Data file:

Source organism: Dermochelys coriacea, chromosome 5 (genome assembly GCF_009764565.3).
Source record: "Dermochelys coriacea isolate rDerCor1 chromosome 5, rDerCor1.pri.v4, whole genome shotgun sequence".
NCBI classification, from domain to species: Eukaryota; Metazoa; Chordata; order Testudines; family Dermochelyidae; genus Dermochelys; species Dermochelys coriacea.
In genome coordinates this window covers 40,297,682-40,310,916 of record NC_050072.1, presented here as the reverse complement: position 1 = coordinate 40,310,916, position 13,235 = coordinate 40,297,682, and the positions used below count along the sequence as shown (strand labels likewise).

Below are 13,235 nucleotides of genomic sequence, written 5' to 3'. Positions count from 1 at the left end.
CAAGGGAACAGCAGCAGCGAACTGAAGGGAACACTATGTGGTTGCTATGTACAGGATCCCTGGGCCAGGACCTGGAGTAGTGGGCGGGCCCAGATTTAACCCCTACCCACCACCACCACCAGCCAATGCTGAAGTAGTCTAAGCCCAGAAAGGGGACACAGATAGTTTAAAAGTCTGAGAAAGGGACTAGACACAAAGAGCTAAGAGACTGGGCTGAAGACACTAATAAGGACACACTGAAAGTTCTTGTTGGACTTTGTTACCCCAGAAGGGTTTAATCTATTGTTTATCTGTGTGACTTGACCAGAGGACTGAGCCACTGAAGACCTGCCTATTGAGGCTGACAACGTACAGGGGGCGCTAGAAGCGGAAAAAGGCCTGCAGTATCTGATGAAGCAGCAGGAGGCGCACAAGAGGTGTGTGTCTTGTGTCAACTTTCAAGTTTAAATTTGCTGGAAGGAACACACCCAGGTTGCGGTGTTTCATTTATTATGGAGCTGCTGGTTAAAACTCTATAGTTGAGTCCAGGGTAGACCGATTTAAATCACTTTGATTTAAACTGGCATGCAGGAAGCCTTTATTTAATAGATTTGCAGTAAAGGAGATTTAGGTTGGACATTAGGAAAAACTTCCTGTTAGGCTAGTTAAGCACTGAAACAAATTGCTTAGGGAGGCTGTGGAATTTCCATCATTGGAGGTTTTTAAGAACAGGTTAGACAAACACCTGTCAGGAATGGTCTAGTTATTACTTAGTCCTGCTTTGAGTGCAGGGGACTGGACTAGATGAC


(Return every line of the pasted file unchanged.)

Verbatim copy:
Source organism: Dermochelys coriacea, chromosome 5 (genome assembly GCF_009764565.3).
Source record: "Dermochelys coriacea isolate rDerCor1 chromosome 5, rDerCor1.pri.v4, whole genome shotgun sequence".
NCBI classification, from domain to species: Eukaryota; Metazoa; Chordata; order Testudines; family Dermochelyidae; genus Dermochelys; species Dermochelys coriacea.
In genome coordinates this window covers 40,297,682-40,310,916 of record NC_050072.1, presented here as the reverse complement: position 1 = coordinate 40,310,916, position 13,235 = coordinate 40,297,682, and the positions used below count along the sequence as shown (strand labels likewise).

Below are 13,235 nucleotides of genomic sequence, written 5' to 3'. Positions count from 1 at the left end.
CAAGGGAACAGCAGCAGCGAACTGAAGGGAACACTATGTGGTTGCTATGTACAGGATCCCTGGGCCAGGACCTGGAGTAGTGGGCGGGCCCAGATTTAACCCCTACCCACCACCACCACCAGCCAATGCTGAAGTAGTCTAAGCCCAGAAAGGGGACACAGATAGTTTAAAAGTCTGAGAAAGGGACTAGACACAAAGAGCTAAGAGACTGGGCTGAAGACACTAATAAGGACACACTGAAAGTTCTTGTTGGACTTTGTTACCCCAGAAGGGTTTAATCTATTGTTTATCTGTGTGACTTGACCAGAGGACTGAGCCACTGAAGACCTGCCTATTGAGGCTGACAACGTACAGGGGGCGCTAGAAGCGGAAAAAGGCCTGCAGTATCTGATGAAGCAGCAGGAGGCGCACAAGAGGTGTGTGTCTTGTGTCAACTTTCAAGTTTAAATTTGCTGGAAGGAACACACCCAGGTTGCGGTGTTTCATTTATTATGGAGCTGCTGGTTAAAACTCTATAGTTGAGTCCAGGGTAGACCGATTTAAATCACTTTGATTTAAACTGGCATGCAGGAAGCCTTTATTTAATAGATTTGCAGTAAAGGAGATTTAGGTTGGACATTAGGAAAAACTTCCTGTTAGGCTAGTTAAGCACTGAAACAAATTGCTTAGGGAGGCTGTGGAATTTCCATCATTGGAGGTTTTTAAGAACAGGTTAGACAAACACCTGTCAGGAATGGTCTAGTTATTACTTAGTCCTGCTTTGAGTGCAGGGGACTGGACTAGATGAC